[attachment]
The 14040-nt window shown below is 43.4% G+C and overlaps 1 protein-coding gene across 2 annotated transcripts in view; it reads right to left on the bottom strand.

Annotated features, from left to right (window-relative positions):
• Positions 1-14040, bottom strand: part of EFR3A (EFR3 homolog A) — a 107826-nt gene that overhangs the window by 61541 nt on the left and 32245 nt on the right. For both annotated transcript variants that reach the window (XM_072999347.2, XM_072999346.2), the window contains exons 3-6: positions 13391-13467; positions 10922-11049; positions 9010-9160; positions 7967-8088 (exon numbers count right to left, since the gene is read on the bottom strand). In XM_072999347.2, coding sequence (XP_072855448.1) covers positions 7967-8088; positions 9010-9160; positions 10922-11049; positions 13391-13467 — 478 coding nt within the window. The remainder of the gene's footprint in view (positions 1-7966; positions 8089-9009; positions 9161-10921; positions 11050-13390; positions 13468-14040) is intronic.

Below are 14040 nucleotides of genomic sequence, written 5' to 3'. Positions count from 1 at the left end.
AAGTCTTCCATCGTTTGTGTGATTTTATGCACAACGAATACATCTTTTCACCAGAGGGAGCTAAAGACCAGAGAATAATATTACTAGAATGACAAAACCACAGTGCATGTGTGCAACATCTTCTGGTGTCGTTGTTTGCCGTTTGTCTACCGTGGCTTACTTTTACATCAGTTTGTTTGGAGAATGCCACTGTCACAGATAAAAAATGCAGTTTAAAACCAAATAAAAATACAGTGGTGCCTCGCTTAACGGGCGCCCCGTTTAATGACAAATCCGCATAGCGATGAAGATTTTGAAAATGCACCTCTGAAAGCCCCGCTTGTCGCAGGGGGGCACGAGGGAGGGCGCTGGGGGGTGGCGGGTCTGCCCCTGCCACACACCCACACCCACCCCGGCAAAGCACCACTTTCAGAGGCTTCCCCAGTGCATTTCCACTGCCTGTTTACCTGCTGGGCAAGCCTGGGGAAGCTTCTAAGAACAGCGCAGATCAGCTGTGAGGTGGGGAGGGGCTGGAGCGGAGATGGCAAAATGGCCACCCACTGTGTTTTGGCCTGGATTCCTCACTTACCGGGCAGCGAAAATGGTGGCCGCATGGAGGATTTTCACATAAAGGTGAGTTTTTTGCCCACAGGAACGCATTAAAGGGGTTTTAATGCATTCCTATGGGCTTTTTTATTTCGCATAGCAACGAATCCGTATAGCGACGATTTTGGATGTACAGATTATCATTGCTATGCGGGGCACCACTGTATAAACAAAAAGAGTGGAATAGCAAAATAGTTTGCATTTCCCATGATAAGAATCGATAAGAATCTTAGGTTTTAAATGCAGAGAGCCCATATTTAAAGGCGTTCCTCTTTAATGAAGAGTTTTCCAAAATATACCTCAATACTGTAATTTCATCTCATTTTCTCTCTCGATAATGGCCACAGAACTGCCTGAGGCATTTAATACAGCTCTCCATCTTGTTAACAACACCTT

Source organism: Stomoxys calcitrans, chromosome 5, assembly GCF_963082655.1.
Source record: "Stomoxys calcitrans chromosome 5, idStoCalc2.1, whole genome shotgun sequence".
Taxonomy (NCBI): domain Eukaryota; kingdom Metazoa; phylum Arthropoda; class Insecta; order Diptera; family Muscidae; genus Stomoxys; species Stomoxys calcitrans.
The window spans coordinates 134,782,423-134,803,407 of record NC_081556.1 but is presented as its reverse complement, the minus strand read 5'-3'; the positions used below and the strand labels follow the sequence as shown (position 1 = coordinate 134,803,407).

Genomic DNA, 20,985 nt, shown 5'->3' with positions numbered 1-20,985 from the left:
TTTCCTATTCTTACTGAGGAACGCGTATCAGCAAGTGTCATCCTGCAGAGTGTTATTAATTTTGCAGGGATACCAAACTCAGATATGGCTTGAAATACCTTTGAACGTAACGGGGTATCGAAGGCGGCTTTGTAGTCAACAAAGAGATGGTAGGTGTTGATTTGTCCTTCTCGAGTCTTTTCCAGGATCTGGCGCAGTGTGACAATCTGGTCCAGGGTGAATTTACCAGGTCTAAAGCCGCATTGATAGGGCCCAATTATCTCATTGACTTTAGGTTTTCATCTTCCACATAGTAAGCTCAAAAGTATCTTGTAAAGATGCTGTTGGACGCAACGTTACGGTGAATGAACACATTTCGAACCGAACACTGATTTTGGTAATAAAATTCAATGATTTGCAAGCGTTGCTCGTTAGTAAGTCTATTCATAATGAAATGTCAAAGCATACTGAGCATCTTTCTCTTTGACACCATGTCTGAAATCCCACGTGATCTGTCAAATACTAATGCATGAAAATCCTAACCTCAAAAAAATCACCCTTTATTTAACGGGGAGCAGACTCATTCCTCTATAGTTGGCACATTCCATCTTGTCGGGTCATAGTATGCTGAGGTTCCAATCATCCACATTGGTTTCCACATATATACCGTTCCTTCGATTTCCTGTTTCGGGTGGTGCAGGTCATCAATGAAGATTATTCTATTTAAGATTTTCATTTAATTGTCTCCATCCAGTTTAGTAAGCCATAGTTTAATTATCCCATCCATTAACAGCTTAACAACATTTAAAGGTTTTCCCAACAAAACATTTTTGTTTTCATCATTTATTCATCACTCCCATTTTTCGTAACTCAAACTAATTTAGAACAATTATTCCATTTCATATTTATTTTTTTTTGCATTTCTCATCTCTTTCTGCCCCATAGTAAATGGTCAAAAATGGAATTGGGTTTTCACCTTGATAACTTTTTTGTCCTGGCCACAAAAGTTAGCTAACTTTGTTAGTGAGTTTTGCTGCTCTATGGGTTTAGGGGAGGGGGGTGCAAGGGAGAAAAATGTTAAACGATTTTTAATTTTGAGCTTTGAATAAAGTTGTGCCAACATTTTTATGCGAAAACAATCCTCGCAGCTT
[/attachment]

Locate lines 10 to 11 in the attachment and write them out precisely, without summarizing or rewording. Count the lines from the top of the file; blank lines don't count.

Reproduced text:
Genomic DNA, 20,985 nt, shown 5'->3' with positions numbered 1-20,985 from the left:
TTTCCTATTCTTACTGAGGAACGCGTATCAGCAAGTGTCATCCTGCAGAGTGTTATTAATTTTGCAGGGATACCAAACTCAGATATGGCTTGAAATACCTTTGAACGTAACGGGGTATCGAAGGCGGCTTTGTAGTCAACAAAGAGATGGTAGGTGTTGATTTGTCCTTCTCGAGTCTTTTCCAGGATCTGGCGCAGTGTGACAATCTGGTCCAGGGTGAATTTACCAGGTCTAAAGCCGCATTGATAGGGCCCAATTATCTCATTGACTTTAGGTTTTCATCTTCCACATAGTAAGCTCAAAAGTATCTTGTAAAGATGCTGTTGGACGCAACGTTACGGTGAATGAACACATTTCGAACCGAACACTGATTTTGGTAATAAAATTCAATGATTTGCAAGCGTTGCTCGTTAGTAAGTCTATTCATAATGAAATGTCAAAGCATACTGAGCATCTTTCTCTTTGACACCATGTCTGAAATCCCACGTGATCTGTCAAATACTAATGCATGAAAATCCTAACCTCAAAAAAATCACCCTTTATTTAACGGGGAGCAGACTCATTCCTCTATAGTTGGCACATTCCATCTTGTCGGGTCATAGTATGCTGAGGTTCCAATCATCCACATTGGTTTCCACATATATACCGTTCCTTCGATTTCCTGTTTCGGGTGGTGCAGGTCATCAATGAAGATTATTCTATTTAAGATTTTCATTTAATTGTCTCCATCCAGTTTAGTAAGCCATAGTTTAATTATCCCATCCATTAACAGCTTAACAACATTTAAAGGTTTTCCCAACAAAACATTTTTGTTTTCATCATTTATTCATCACTCCCATTTTTCGTAACTCAAACTAATTTAGAACAATTATTCCATTTCATATTTATTTTTTTTTGCATTTCTCATCTCTTTCTGCCCCATAGTAAATGGTCAAAAATGGAATTGGGTTTTCACCTTGATAACTTTTTTGTCCTGGCCACAAAAGTTAGCTAACTTTGTTAGTGAGTTTTGCTGCTCTATGGGTTTAGGGGAGGGGGGTGCAAGGGAGAAAAATGTTAAACGATTTTTAATTTTGAGCTTTGAATAAAGTTGTGCCAACATTTTTATGCGAAAACAATCCTCGCAGCTT